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School district reins in budget shortfall from millions to $412K

School District 57 was facing a $3.17 million projected budget shortfall in May

In May, School District 57 was facing a projected $3.17 million budget shortfall for the 2021-22 school year.

But by the time the budget came before the board of education during a special meeting on Monday night, that shortfall had been cut back to $411,826 – which the district can cover using accumulated surpluses from previous years, trustee Tim Bennett said. Bennett chairs the expanded committee of the whole, and management and finance committee, which worked with district staff to reduce the shortfall.

"I want to thank the staff for finding efficiencies. No reductions in staff levels have been made," Bennett said. "Tonight's budget is balanced and, again, balanced without any cuts to the classroom."

The largest single savings was achieved by examining the contingencies built into the average salaries for teaches and CUPE staff, according to a report presented to the board on Monday.

"Salaries and benefits costs in the 2021/22 budget represent over 85 (per cent) of the total operating costs of the district and an adjustment of less than (two per cent) to the average rates generated a significant budget savings resulting in no staffing reductions for budget purposes," the report said.

Reducing those contingencies resulted in a nearly $750,000 savings, the report said. Further, the budget reduced the per-student allocation to each school from $600 to $500, the same amount provided in the 2020-21 school year. That netted a further $500,000 savings.

Other adjustments and efficiencies found by staff were able to reduce the shortfall to under half a million dollars.

"A huge thank you to administration for doing the incredibly hard work of looking at our (salary) averages," Bennett said. "We are using some surplus to balance the budget. Our surplus is being spent, which isn't a bad thing, but surpluses can only be spent for so long."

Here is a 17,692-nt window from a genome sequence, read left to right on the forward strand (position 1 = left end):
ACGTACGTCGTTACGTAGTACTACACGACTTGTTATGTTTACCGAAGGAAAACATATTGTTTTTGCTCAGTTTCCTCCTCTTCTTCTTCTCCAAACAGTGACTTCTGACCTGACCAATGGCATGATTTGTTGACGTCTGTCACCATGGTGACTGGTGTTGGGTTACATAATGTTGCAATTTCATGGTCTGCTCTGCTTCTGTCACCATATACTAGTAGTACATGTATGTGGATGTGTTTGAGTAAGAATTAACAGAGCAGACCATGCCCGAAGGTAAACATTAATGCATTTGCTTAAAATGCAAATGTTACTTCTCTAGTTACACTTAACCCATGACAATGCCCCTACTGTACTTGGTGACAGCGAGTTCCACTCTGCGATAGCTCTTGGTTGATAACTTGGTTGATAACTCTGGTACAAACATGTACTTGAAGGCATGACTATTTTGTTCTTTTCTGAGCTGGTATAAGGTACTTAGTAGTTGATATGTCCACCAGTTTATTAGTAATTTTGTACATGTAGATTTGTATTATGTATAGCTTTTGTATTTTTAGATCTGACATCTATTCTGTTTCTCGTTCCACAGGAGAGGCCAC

In addition to avoiding staff cuts, the district was able to maintain funding for daytime custodial staff, direct learning supports for vulnerable students, mental health supports for students and staff, support for trades apprenticeship programs and reestablishing funding for a communications and community relations advisor on staff.

Acting superintendent of schools Cindy Heitman said the district is looking ahead, trying to prepare for a return to class in the fall that will be much closer to normal. However, the  the COVID-19 pandemic has forced the district to be adaptable and ready to respond to changes, she said.

"I know it's been a unique year," board chairperson Trent Derrick said. "That has been challenging all around."

The board of education voted unanimously in favour of the 2021-22 budget on Monday night, approving the first two readings. The budget will come back before the board during its regular meeting on Tuesday for final approval.